The final step to a great pie — blind baking

In the last few Cooking Tips, we have been discussing how to put that perfect pie on your holiday table. We looked at ingredients and techniques for making a great pie crust. You are now ready to put it in the oven but there is another subject to discuss – blind baking your pie crust. That is the subject of this Cooking Tip.

Blind baking a pie crust is simply pre-baking your crust (either partially or totally) before adding your filling. So, when do you blind bake your crust? The simple answer you might say is – when the recipe tells you to do so. Yes, that is true, but there are general guidelines to let you know whether you should do this.

Pies that have fillings that are not baked require a fully baked pie crust. An example is a yummy French Silk Pie. Since the pie is not going into the oven after adding the filling, the pie crust needs to be fully baked.

Other times you want to blind bake is with custard pies or pies with delicate fillings. With custard pies (such as pumpkin), the moisture in the filling might make the crust soggy before the crust is fully baked. Partially baking the crust before adding the filling helps to prevent this. There are also some delicate fillings that are only briefly cooked on the stovetop. If you do not blind bake the crust but rather put the filling in an unbaked crust, the filling would be over-cooked before the crust is fully baked. An example is Chocolate Cream pie.

One time you do not want to blind bake is if you are making a double-crust pie. If you blind bake the bottom crust, your top crust won’t adhere to the bottom crust. If your filling is such that you would prefer a blind-baked crust to prevent sogginess, you can place decorative pieces of crust over the top to give you a type of open double crust such as in this Gooseberry Pie recipe.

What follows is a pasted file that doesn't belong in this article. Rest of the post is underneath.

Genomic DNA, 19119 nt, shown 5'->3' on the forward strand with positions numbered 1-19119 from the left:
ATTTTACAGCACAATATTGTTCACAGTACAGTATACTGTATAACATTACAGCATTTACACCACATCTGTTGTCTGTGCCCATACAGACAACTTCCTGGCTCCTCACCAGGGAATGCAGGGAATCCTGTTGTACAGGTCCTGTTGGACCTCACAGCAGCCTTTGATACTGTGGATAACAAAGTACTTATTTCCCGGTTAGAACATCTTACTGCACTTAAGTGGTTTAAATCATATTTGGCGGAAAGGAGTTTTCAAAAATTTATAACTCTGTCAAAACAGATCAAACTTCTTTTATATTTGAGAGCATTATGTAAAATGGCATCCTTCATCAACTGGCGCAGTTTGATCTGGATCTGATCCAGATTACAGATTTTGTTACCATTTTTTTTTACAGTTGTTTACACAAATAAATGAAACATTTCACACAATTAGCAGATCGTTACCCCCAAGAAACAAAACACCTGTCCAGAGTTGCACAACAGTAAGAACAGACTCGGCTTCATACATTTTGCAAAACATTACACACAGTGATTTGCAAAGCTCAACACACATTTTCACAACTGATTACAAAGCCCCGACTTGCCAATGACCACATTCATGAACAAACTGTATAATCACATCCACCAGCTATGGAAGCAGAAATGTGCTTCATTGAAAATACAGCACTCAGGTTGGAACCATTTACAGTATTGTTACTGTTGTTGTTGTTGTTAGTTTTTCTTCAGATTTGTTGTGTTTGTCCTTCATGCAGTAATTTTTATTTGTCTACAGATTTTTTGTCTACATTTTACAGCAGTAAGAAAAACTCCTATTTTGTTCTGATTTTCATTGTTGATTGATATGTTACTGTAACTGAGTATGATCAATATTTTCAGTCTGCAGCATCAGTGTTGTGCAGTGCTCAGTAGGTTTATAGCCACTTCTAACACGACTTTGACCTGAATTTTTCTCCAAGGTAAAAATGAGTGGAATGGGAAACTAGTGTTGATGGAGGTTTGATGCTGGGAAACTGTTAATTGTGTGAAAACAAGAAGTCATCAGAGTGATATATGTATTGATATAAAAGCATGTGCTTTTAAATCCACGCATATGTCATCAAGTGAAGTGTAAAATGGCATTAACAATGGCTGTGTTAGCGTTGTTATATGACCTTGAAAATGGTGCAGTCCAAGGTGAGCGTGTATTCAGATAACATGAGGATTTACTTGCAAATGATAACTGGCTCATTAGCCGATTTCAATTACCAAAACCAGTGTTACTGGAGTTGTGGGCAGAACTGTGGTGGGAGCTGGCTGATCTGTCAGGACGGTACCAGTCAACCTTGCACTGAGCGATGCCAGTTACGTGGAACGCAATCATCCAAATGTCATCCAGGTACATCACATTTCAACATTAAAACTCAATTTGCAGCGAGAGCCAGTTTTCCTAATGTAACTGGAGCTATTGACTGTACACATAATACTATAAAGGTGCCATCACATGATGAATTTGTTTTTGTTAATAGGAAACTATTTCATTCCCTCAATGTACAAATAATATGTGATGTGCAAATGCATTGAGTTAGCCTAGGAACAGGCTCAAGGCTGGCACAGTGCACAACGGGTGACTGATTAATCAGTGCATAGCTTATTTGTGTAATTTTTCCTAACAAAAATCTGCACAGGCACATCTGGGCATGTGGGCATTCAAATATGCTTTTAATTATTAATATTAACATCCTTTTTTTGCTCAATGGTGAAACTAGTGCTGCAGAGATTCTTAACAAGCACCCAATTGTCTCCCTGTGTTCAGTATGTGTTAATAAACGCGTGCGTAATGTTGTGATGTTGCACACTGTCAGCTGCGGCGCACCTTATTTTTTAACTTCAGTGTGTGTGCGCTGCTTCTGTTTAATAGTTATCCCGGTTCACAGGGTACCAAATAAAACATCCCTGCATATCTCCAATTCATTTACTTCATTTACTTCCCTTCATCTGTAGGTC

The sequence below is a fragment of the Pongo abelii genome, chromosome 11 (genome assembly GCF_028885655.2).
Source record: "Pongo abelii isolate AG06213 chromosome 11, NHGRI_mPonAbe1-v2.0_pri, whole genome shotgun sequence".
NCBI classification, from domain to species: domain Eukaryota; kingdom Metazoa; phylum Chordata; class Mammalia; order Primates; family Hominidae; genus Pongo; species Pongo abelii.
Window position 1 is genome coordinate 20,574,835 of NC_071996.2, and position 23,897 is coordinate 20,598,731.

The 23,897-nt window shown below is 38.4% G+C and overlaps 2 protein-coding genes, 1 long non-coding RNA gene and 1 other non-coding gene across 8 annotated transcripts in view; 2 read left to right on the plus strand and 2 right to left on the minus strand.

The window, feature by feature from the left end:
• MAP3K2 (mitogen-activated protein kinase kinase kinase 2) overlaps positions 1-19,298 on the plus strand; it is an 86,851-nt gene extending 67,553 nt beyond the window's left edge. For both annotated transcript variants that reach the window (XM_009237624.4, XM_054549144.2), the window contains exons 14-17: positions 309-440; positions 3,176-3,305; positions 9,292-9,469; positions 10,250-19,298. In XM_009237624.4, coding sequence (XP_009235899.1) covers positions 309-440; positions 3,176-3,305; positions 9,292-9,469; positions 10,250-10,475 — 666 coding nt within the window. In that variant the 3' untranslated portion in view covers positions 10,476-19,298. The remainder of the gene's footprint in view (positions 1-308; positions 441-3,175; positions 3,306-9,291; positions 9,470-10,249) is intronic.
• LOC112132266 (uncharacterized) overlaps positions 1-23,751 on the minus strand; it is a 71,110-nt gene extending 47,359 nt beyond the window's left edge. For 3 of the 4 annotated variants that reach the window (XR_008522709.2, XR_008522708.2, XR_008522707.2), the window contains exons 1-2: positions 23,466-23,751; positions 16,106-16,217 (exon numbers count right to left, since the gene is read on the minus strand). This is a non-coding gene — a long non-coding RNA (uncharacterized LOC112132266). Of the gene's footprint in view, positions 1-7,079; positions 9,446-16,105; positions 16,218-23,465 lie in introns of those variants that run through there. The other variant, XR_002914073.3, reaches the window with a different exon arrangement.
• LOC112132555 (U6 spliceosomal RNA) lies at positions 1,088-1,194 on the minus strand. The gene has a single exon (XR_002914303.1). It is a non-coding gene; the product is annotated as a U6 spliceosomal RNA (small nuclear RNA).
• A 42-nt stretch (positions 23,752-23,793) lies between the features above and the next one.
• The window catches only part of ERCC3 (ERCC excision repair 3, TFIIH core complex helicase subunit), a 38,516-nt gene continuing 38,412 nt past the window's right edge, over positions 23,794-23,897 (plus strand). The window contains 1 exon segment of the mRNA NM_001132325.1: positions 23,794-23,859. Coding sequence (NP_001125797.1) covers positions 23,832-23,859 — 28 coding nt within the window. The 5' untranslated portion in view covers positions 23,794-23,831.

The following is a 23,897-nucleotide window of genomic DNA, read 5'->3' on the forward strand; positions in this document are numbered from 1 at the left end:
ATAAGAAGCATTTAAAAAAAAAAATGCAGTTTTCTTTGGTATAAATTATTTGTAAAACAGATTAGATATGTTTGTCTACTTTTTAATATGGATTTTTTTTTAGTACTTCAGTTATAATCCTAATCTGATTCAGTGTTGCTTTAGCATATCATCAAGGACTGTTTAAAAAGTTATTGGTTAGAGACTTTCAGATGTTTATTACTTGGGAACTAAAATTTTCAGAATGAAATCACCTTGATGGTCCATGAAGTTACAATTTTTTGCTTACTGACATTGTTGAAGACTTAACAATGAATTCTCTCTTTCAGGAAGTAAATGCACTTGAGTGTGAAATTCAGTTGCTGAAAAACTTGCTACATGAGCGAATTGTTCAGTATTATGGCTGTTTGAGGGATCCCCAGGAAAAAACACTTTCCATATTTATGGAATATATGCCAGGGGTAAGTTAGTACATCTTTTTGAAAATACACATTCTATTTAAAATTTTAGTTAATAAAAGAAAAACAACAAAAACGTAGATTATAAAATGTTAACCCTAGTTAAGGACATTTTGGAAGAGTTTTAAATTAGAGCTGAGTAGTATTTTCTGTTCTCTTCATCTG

Blind baking is not as simple as putting your unfilled pie crust in the oven. If you do that without adding some weight, your pie crust will puff up – not ideal if you want to put a delicious filing into it. It also makes it much more likely that the sides of your crust will droop before it sets.

Now we know why we need to blind bake a crust, how do we do it? There are three recommended ways depending on what you are looking for in your finished pie.

If you want a pie with a pretty crimped edge or you have a tall crust, line the unbaked crust with foil or parchment making sure it fully covers the crust and the edges of the pie crust. Foil is often preferred over parchment as you can get it into the corners better as well as folding over the crust to prevent overbrowning. Fill the crust at least 2/3 full with something to weight the crust down as it bakes. I love ceramic pie weights. They conduct heat well and fill up the entire crust. Just make sure you have enough to fully cover the crust. I tend to use two boxes of these for one pie crust.

You have probably heard that you can use dry beans or rice. Those are poor heat conductors resulting in a longer baking time to get to the proper stage.  Another option is granulated sugar, an excellent heat conductor.